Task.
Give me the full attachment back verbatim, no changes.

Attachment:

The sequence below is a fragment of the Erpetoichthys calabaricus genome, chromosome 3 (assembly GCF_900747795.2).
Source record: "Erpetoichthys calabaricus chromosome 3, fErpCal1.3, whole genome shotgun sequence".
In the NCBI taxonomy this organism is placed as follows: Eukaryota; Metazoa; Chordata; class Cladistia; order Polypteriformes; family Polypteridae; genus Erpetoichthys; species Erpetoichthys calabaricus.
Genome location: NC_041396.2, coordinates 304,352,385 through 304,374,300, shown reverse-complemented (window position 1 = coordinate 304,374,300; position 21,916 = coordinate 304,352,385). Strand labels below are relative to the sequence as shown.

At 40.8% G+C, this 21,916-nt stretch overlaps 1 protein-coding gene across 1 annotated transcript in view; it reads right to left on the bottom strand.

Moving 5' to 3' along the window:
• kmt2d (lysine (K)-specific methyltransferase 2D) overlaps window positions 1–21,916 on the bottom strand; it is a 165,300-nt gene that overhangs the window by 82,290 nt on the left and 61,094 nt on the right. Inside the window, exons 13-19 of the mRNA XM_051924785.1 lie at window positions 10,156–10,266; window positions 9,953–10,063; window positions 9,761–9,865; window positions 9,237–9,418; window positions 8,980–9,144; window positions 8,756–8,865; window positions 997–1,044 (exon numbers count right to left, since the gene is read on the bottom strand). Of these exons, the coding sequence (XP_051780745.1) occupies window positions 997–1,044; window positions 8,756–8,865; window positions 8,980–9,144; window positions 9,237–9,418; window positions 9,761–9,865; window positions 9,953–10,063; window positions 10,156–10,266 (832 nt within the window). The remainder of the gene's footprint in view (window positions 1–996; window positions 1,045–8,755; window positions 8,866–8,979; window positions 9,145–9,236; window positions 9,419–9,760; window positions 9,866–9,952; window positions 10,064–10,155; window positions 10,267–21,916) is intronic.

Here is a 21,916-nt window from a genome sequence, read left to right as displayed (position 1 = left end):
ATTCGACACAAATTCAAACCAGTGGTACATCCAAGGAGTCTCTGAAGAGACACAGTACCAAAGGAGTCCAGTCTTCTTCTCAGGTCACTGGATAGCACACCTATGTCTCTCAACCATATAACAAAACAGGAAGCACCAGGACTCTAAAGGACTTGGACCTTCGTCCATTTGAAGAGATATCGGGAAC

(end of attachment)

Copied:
The sequence below is a fragment of the Erpetoichthys calabaricus genome, chromosome 3 (assembly GCF_900747795.2).
Source record: "Erpetoichthys calabaricus chromosome 3, fErpCal1.3, whole genome shotgun sequence".
In the NCBI taxonomy this organism is placed as follows: Eukaryota; Metazoa; Chordata; class Cladistia; order Polypteriformes; family Polypteridae; genus Erpetoichthys; species Erpetoichthys calabaricus.
Genome location: NC_041396.2, coordinates 304,352,385 through 304,374,300, shown reverse-complemented (window position 1 = coordinate 304,374,300; position 21,916 = coordinate 304,352,385). Strand labels below are relative to the sequence as shown.

At 40.8% G+C, this 21,916-nt stretch overlaps 1 protein-coding gene across 1 annotated transcript in view; it reads right to left on the bottom strand.

Moving 5' to 3' along the window:
• kmt2d (lysine (K)-specific methyltransferase 2D) overlaps window positions 1–21,916 on the bottom strand; it is a 165,300-nt gene that overhangs the window by 82,290 nt on the left and 61,094 nt on the right. Inside the window, exons 13-19 of the mRNA XM_051924785.1 lie at window positions 10,156–10,266; window positions 9,953–10,063; window positions 9,761–9,865; window positions 9,237–9,418; window positions 8,980–9,144; window positions 8,756–8,865; window positions 997–1,044 (exon numbers count right to left, since the gene is read on the bottom strand). Of these exons, the coding sequence (XP_051780745.1) occupies window positions 997–1,044; window positions 8,756–8,865; window positions 8,980–9,144; window positions 9,237–9,418; window positions 9,761–9,865; window positions 9,953–10,063; window positions 10,156–10,266 (832 nt within the window). The remainder of the gene's footprint in view (window positions 1–996; window positions 1,045–8,755; window positions 8,866–8,979; window positions 9,145–9,236; window positions 9,419–9,760; window positions 9,866–9,952; window positions 10,064–10,155; window positions 10,267–21,916) is intronic.

Here is a 21,916-nt window from a genome sequence, read left to right as displayed (position 1 = left end):
ATTCGACACAAATTCAAACCAGTGGTACATCCAAGGAGTCTCTGAAGAGACACAGTACCAAAGGAGTCCAGTCTTCTTCTCAGGTCACTGGATAGCACACCTATGTCTCTCAACCATATAACAAAACAGGAAGCACCAGGACTCTAAAGGACTTGGACCTTCGTCCATTTGAAGAGATATCGGGAAC